Yet as hair-raising as these numbers are, death blows could be coming soon. With a recession looming in 2023, bond and loan market liquidity is drying up. And those firms that can find willing lenders are facing big borrowing costs as interest rates rise.

Wang doesn’t like to make predictions, but he can confidently make one: “For sure, some of these zombies will die.” The only question is when. 

Unmasking the dead

Tracking zombie companies isn’t easy. That’s because experts haven’t always agreed on how to define one. The typical method only uses an interest coverage ratio. In other words, if a company can’t pay the interest on its loans, then it’s a zombie.

But Wang thinks that definition is too liberal. “There are companies that are in the high-growth stage, they cannot pay their current interest, but they can refinance all the time to keep growing,” he says. “It’s hard to call them zombies.” Tesla, for example, could have been called a zombie.

So, wanting a more nuanced definition, Wang, Dai and Altman devised an innovative two-step filtering process. Step one used a three-year moving average of interest coverage ratio, while step two used a modified version of Altman’s Z-score, which took into account things like a firm’s profitability, insolvency and liquidity. Their findings appear in a new research paper called “Global Zombies.”

While they found a huge growth in the percentage of public zombie firms worldwide over the past few decades, they also found lots of cross-country variation. In the U.S., for example, there has been a steady upward trend in the fraction of listed zombies. On the other hand, zombies are trending down in China, Japan and Germany.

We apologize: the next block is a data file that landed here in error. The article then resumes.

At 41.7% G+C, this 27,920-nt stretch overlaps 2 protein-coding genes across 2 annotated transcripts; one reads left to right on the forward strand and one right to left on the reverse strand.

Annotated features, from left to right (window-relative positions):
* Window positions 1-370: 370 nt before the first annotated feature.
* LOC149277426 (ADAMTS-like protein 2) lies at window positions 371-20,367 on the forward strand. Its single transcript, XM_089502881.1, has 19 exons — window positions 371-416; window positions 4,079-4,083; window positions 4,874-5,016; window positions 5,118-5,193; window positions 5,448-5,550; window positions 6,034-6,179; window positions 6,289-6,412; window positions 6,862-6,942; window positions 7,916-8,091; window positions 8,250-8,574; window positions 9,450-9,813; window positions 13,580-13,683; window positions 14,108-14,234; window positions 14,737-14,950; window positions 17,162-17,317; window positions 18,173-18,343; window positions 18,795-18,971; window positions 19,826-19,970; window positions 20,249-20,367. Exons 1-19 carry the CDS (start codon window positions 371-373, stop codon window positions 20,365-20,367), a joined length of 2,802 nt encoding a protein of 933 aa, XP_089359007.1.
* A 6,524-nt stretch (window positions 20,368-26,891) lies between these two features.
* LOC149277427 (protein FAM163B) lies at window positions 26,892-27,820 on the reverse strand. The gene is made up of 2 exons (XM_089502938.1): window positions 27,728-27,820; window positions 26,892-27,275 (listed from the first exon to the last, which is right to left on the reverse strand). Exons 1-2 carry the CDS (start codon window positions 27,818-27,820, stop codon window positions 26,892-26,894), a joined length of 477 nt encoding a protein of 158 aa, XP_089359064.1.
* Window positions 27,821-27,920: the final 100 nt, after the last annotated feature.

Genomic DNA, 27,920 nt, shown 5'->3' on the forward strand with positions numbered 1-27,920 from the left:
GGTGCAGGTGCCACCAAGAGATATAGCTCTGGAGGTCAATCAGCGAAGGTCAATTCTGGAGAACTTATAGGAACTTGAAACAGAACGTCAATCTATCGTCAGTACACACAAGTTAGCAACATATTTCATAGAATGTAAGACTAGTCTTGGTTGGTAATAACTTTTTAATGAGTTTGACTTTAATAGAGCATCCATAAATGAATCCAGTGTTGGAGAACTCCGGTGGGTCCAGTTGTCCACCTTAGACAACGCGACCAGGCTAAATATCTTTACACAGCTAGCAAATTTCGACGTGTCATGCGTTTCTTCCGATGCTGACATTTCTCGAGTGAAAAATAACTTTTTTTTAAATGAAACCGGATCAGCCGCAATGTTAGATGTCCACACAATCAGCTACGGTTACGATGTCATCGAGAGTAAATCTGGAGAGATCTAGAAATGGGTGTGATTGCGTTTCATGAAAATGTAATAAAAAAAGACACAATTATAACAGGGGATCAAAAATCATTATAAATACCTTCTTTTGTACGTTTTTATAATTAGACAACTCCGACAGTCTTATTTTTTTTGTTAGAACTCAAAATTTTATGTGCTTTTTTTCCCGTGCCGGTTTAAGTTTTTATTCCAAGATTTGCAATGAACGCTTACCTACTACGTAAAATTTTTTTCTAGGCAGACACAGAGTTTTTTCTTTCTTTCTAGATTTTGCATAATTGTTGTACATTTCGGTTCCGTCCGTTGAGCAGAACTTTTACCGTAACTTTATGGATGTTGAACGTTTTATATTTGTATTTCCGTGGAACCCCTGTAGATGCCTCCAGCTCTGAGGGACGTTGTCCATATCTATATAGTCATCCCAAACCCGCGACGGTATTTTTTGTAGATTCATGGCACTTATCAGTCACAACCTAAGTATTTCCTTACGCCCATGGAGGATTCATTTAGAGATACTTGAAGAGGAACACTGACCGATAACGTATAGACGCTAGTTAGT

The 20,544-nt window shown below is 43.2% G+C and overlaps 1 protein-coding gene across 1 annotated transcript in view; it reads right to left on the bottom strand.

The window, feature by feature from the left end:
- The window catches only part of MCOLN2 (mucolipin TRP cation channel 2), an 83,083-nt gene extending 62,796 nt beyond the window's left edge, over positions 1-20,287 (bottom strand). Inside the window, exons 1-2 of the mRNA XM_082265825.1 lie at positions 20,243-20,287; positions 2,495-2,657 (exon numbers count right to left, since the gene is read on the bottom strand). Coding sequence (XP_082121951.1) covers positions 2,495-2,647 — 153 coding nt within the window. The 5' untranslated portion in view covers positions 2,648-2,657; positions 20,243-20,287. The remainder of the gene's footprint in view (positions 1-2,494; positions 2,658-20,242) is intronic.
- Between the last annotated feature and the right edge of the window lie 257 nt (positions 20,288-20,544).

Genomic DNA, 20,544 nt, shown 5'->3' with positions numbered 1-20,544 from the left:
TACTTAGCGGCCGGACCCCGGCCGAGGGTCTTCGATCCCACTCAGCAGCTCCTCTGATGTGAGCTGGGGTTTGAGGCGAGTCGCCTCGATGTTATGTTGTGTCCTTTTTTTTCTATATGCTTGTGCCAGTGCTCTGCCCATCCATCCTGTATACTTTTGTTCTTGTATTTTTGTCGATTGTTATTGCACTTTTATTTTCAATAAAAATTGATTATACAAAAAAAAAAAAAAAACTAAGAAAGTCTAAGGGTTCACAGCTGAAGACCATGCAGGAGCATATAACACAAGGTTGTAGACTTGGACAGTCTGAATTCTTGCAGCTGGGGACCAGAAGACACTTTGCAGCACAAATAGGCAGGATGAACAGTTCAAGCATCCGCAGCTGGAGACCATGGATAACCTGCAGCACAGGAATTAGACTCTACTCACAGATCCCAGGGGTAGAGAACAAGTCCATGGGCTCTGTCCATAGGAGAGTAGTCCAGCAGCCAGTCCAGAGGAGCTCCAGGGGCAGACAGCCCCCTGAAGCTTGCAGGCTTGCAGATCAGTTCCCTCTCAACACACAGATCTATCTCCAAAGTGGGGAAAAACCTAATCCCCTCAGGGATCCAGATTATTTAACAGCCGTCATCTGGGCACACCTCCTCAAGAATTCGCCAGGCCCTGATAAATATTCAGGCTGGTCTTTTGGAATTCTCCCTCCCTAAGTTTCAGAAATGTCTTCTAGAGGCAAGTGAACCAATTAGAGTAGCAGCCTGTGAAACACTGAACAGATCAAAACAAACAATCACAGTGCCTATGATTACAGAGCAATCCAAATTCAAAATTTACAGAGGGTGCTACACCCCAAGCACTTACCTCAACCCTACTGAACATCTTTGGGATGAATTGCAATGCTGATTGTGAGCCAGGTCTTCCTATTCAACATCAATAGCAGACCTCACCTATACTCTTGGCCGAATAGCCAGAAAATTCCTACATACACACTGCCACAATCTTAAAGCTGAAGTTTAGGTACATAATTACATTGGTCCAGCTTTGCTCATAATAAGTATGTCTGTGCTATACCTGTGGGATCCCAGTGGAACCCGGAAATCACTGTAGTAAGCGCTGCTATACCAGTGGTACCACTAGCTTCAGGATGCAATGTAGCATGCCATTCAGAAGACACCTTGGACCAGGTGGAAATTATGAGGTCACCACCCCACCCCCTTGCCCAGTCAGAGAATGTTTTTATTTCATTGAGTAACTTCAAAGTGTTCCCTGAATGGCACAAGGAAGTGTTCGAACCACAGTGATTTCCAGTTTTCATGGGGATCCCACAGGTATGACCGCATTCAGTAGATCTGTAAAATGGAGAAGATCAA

Too small to fail

So what’s going on here? Why the growth? And why the variation from country to country?

Wei and his colleagues looked at that as well and found several reasons for the rise of zombies. Chief among these was the worldwide explosion of corporate debt instruments, especially high-yield bonds and leveraged loans, combined with record-low interest rates over the past 30 years. Not surprisingly, struggling companies can plod on when they have easy access to low-interest debt.

There are other variables at play though, too, says Wang. For instance, countries with strong creditor rights, efficient debt enforcement and reformed bankruptcy laws were found to have a lower fraction of zombie firms. Take Brazil, China, France, India, Japan, Italy, Spain and the U.K.—each of which introduced major bankruptcy reforms between 2000 and 2009. The researchers found that on average these countries reduced their fraction of zombie firms by 25 to 30 per cent.